iFi Audio ZEN DAC USB DAC/Headphone Amp Page 2

The ZEN DAC also offers two further adjustments, accessed via front-panel buttons. 'Power Match' switches the headphone amp's gain, boosting output for use with more demanding on-ear/over-ear headphones while the lower default setting should be used with in-ear monitors. This is something of a broad-brush recommendation, especially given that the unit can deliver high basic levels – caution should be taken with the volume control when experimenting with this setting.

The same goes for iFi Audio's 'TrueBass' circuit, a development of the company's XBass system. Implemented in the analogue domain, this endeavours to enhance low frequencies without muddying the midband. While it's certainly effective with bass-light headphones being driven at low levels, in my experience it can still become a little overbearing at times, and was left off for most of my listening.

sqnote Drive All Night
The term 'small wonder' rather undersells the ZEN DAC for this tiny unit is capable of a startling performance. While I wouldn't recommend it as the only digitally-equipped preamplifier you'll ever need – whether connected to power amps via its RCA outputs or rigged for balanced connection – that it puts up a more than respectable showing when so connected is testament to the engineering within.

As a very good little headphone amp it has much to commend it, despite using a lower-powered output stage than the £399 xDSD, as PM notes in his Lab Report, and as one might expect given the huge price differential. That it's also usable as a line-out DAC for use into a conventional amp or system also does its value for money proposition no damage whatsoever. In fact, during testing I used it as a convenient 'computer DAC', connected into both my desktop and main systems, as much as I did to power a range of headphones.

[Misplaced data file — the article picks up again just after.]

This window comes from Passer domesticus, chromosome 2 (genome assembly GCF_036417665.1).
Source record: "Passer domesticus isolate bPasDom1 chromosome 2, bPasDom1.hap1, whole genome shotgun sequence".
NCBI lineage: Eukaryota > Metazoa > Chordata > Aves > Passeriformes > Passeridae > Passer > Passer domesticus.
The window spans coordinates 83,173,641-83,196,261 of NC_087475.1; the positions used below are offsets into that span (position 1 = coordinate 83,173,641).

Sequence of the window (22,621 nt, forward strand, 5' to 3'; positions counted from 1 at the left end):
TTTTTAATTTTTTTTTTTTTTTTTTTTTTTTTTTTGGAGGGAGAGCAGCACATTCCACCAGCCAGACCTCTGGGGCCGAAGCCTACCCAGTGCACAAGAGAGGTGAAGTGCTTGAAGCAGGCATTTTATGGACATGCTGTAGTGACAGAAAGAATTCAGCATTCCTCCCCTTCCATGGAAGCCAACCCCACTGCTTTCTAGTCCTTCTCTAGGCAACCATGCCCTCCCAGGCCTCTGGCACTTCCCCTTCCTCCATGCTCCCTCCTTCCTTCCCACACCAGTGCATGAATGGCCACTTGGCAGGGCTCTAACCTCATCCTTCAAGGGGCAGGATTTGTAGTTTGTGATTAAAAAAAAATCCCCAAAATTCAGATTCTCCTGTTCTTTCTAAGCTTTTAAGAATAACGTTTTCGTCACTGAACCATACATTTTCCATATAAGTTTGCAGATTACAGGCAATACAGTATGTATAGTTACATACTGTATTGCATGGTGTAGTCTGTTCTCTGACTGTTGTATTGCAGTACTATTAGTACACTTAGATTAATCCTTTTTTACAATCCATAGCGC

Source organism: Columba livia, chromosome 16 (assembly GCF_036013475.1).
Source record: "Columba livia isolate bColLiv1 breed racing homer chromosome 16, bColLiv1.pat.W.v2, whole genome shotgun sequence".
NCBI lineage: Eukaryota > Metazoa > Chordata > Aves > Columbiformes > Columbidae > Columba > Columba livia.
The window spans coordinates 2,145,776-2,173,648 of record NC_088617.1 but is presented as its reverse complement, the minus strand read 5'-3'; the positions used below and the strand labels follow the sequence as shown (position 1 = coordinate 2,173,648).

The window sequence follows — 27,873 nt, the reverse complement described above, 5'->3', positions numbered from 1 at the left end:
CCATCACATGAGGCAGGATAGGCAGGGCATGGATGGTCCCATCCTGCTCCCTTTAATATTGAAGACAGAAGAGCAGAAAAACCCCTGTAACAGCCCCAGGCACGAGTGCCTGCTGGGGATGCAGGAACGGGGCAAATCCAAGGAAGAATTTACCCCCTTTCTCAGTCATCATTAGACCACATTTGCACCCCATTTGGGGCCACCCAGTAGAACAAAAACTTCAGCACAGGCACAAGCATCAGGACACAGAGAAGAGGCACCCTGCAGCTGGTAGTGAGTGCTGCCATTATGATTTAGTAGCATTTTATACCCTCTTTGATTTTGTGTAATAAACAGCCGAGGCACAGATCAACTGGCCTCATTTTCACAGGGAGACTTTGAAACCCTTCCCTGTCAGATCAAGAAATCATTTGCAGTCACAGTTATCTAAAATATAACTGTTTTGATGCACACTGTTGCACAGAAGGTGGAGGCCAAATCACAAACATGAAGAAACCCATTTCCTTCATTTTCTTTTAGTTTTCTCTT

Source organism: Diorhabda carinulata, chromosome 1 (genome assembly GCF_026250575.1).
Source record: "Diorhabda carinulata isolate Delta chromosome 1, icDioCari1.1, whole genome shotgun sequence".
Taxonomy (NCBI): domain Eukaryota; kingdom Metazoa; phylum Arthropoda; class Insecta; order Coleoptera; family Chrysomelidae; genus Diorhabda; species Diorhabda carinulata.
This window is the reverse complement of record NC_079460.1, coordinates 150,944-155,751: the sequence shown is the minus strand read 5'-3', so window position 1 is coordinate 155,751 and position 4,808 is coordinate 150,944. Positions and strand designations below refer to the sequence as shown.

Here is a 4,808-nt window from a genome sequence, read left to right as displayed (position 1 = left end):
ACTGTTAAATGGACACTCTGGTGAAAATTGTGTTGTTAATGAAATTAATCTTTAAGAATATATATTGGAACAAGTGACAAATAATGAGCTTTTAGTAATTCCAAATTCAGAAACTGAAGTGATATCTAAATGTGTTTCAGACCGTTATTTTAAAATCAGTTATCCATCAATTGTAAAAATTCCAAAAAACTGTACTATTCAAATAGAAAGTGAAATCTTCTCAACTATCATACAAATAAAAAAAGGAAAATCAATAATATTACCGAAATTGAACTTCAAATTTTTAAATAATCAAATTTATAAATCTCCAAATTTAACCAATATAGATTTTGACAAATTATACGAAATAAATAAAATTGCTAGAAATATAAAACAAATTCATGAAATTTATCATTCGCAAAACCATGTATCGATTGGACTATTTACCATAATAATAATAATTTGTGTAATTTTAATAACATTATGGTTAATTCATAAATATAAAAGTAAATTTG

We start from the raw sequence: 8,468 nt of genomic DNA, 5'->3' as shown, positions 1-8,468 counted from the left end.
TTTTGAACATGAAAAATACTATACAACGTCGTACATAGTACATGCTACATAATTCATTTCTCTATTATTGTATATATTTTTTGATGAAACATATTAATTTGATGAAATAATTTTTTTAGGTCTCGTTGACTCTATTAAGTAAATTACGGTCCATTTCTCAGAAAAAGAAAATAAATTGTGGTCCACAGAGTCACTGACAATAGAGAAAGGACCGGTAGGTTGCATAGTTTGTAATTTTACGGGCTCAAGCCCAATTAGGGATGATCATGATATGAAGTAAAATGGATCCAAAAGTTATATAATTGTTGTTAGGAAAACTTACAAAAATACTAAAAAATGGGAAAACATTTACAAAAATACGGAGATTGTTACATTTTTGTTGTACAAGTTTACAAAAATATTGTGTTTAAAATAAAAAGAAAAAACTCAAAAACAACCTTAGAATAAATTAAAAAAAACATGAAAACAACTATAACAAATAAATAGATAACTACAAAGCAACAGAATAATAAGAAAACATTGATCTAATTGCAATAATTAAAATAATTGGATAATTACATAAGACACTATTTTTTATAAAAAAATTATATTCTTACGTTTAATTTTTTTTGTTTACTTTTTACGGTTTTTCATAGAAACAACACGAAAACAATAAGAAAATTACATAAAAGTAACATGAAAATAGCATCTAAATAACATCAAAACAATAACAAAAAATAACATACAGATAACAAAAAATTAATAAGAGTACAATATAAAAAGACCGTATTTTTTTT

Using earphones including a long-running pair of Phonak Audeos, some inexpensive SoundMagics and a decidedly superior model from Astell & Kern and headphones ranging from B&W P5 to the P9 Signature [HFN Mar '17], Focal Clear [HFN Mar '18] and – to test the balanced output – Oppo's PM-1 [HFN Jul '14], the ZEN DAC proved its worth by driving everything I threw at it. I didn't have to use the 'Power Match' boost, and only with the least expensive models did 'TrueBass' come in useful, and then only at very low levels.

Frankly Amazing
Playing Sam Amidon's often chaotic-sounding The Following Mountain set [Nonesuch 7559793801; 44.1kHz/24-bit], the ZEN DAC does a great job of bringing out the studio atmosphere, complete with its inter-track noise, buzzes and chatter. It all adds to the improvised feel here, from 'Gendel In 5' with its multi-layering to the jam of 'April' closing the set, which just has that vibrancy of free association and interplay. This kind of ambience and immediacy would be impressive in a high-end DAC; that iFi Audio's ZEN manages it for less than many would pay for a digital cable is frankly amazing.

Up the scale of recording to Sa Chen's dramatic, sweeping reading of Rachmaninov's Piano Concerto No 2 with the Orquestra Gulbenkian conducted by Lawrence Foster [Pentatone PTC5186444; DSD64], and the ability of this little DAC/headphone amp to deliver both the scale of the orchestra and the detail of the solo instrument is never in any doubt, whether the music is played through headphones or into an amplifier in DAC mode.

And if you want any more demonstration of its speed, definition and ability with timbral textures, look no further than harpist Claudia Lucia Lamanna's performance of Mchedelov's 'Variations on a theme of Paganini' [from Linn CKD646; 192kHz/24-bit]. Here the sound is appropriately crisp and tight, yet with a wonderful sense of the strings in motion and notes decaying into the acoustic.

Meanwhile, playing the first scene of Mascagni's Cavalleria Rusticana [Dresden Philharmonic/Janowksi; Pentatone PTC5186722, DXD live recording] shows the effortless way in which the ZEN DAC makes music, from the subtle chimes to the rhythm of orchestra and chorus, not to mention a spot of percussive thunder. It's all rather wonderful, and totally involving.

Mind you, the same goes for 'Unbroken Chain' from The Grateful Dead's From The Mars Hotel set [DSD64 from MFSL UDSACD 2196], in which every instrument is allowed to shine without impeding the goodtime flow of the whole piece – but then I could say the same for the way the Zen DAC plays the whole set. What a bargain!

Hi-Fi News Verdict
Yes – a startlingly high sound quality score, but then the ZEN DAC is a remarkably capable, fine-sounding piece of equipment and something very special for just £129. It goes to show that desktop audio doesn't have to be the poor relation of 'proper' hi-fi, and that there are still giantkillers out there. Buy this to boost the sound of your computer, and you may well find you're listening to it most of the time.

iFi-Audio (Abbingdon Global Group)
Supplied by: iFi Audio
01900 601954